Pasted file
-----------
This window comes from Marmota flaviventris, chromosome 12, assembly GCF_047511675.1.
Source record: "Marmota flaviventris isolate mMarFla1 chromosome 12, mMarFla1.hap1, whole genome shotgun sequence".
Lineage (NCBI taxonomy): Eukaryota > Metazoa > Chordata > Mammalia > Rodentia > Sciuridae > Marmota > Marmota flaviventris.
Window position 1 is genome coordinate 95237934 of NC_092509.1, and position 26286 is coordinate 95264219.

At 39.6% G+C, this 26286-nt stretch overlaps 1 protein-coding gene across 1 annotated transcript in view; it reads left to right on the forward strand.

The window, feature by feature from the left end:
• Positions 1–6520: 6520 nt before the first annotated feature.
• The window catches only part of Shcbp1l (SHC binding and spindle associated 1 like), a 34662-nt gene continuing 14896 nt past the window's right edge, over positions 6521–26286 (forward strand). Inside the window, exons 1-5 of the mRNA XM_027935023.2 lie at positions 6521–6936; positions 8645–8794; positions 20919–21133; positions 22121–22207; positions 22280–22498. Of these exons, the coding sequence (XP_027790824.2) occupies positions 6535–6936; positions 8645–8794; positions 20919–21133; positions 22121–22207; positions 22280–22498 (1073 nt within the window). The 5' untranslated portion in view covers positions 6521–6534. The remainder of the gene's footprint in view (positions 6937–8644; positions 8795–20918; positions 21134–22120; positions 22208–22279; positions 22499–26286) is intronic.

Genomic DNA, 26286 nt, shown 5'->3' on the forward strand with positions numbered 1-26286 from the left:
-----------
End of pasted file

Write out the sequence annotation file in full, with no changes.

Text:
This window comes from Marmota flaviventris, chromosome 12, assembly GCF_047511675.1.
Source record: "Marmota flaviventris isolate mMarFla1 chromosome 12, mMarFla1.hap1, whole genome shotgun sequence".
Lineage (NCBI taxonomy): Eukaryota > Metazoa > Chordata > Mammalia > Rodentia > Sciuridae > Marmota > Marmota flaviventris.
Window position 1 is genome coordinate 95237934 of NC_092509.1, and position 26286 is coordinate 95264219.

At 39.6% G+C, this 26286-nt stretch overlaps 1 protein-coding gene across 1 annotated transcript in view; it reads left to right on the forward strand.

The window, feature by feature from the left end:
• Positions 1–6520: 6520 nt before the first annotated feature.
• The window catches only part of Shcbp1l (SHC binding and spindle associated 1 like), a 34662-nt gene continuing 14896 nt past the window's right edge, over positions 6521–26286 (forward strand). Inside the window, exons 1-5 of the mRNA XM_027935023.2 lie at positions 6521–6936; positions 8645–8794; positions 20919–21133; positions 22121–22207; positions 22280–22498. Of these exons, the coding sequence (XP_027790824.2) occupies positions 6535–6936; positions 8645–8794; positions 20919–21133; positions 22121–22207; positions 22280–22498 (1073 nt within the window). The 5' untranslated portion in view covers positions 6521–6534. The remainder of the gene's footprint in view (positions 6937–8644; positions 8795–20918; positions 21134–22120; positions 22208–22279; positions 22499–26286) is intronic.

Genomic DNA, 26286 nt, shown 5'->3' on the forward strand with positions numbered 1-26286 from the left: